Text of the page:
Toilet training: two words that have the power to strike fear into the heart of any parent.
When the time comes to toilet train your child, all the questions can really start to pile up. When do you do it? Can they be too young? Can you leave it too late? Is toilet training different for boys and girls?
Karen Willcocks is from Karitane. She says parents face many challenges when it comes to toilet training, but a common question she gets asked is about teaching boys.
Listen to Karen Willcocks on Feed Play Love:
Stand or sit?
“Sometimes parents of boys wonder about when to make them stand and pass urine,” she says.
And while your toddler might want to be like his dad, Karen says parents should hold off on teaching boys to stand and wee until they are confidently sitting and going to the toilet.
This is because bowel movements and passing urine generally happen at the same time, making it easier to learn both while sitting down. Not having to aim in the toilet bowl is also less of a distraction.
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“Get them successfully toilet trained sitting down on the toilet or potty until you can help them learn to stand up,” says Karen.
“There’s also a risk that if you go straight to the big, adult toilet with no seat and no little steps and no support, they’ll develop a fear of the toilet.”
Imitation is a big part of learning
When it’s time to graduate from sitting to standing, imitation plays a big part in learning. So if you’re a household with a closed-door bathroom policy, this is all about to change, especially for dad.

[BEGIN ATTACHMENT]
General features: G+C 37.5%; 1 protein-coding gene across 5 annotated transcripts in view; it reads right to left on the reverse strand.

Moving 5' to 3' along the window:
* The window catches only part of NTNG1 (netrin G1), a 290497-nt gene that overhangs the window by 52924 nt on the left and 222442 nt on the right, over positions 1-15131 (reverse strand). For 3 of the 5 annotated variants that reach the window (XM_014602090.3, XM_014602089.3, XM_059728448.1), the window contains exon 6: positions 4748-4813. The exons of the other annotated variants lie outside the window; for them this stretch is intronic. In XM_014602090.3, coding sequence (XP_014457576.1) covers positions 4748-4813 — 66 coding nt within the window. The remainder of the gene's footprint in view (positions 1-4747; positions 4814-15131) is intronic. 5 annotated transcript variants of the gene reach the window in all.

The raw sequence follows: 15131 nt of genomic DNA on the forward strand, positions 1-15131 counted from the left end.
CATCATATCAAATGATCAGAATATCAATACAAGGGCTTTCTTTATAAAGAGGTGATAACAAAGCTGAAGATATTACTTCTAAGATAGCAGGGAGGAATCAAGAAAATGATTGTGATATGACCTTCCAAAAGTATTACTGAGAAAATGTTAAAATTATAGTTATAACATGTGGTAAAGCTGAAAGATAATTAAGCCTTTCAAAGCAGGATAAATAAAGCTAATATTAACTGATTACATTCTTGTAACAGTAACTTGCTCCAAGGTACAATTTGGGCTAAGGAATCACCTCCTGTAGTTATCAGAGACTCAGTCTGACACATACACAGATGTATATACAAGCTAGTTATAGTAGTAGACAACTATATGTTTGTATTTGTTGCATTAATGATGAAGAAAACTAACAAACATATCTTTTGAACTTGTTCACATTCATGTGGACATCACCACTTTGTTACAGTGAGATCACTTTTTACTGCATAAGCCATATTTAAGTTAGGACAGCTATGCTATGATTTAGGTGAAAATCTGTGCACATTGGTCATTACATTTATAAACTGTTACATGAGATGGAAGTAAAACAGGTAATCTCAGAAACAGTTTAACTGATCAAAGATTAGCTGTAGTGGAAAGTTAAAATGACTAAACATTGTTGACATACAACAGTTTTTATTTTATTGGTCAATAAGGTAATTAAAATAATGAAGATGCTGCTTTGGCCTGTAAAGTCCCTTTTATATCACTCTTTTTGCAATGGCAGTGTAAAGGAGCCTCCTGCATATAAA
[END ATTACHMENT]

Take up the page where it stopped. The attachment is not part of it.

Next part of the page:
“Seeing Dad and what he does, including washing his hands and things like that, are really important,” explains Karen.
But remember: if there’s any resistance from your little man, don’t force the issue.
When will my boy be fully toilet trained?
There’s no hard and fast rule for how long toilet training will take.
“Around 95 percent of children are toilet trained by four years,” says Karen. “But there’s still a percentage that might take them up to six years.”
That said, lots of factors can make this milestone difficult for some children to reach.
“If you’re seeing your doctor or a child health nurse, they would be kind of going, ‘Tell me what else is happening in the family, are there reasons why this is difficult for your child?’” says Karen.
“For instance, if there was bullying at preschool, or you’re changing schools, or someone close to you died in the family, or a baby arrived in the family then there’s a lot emotionally going on for that child.
“And physical reasons could include sensory issues around using the toilet and those sorts of things.”
If you are concerned about your child, make an appointment with a GP. And remember, standing up to pee isn’t the be all and end all!
This story was originally published on May 24, 2019
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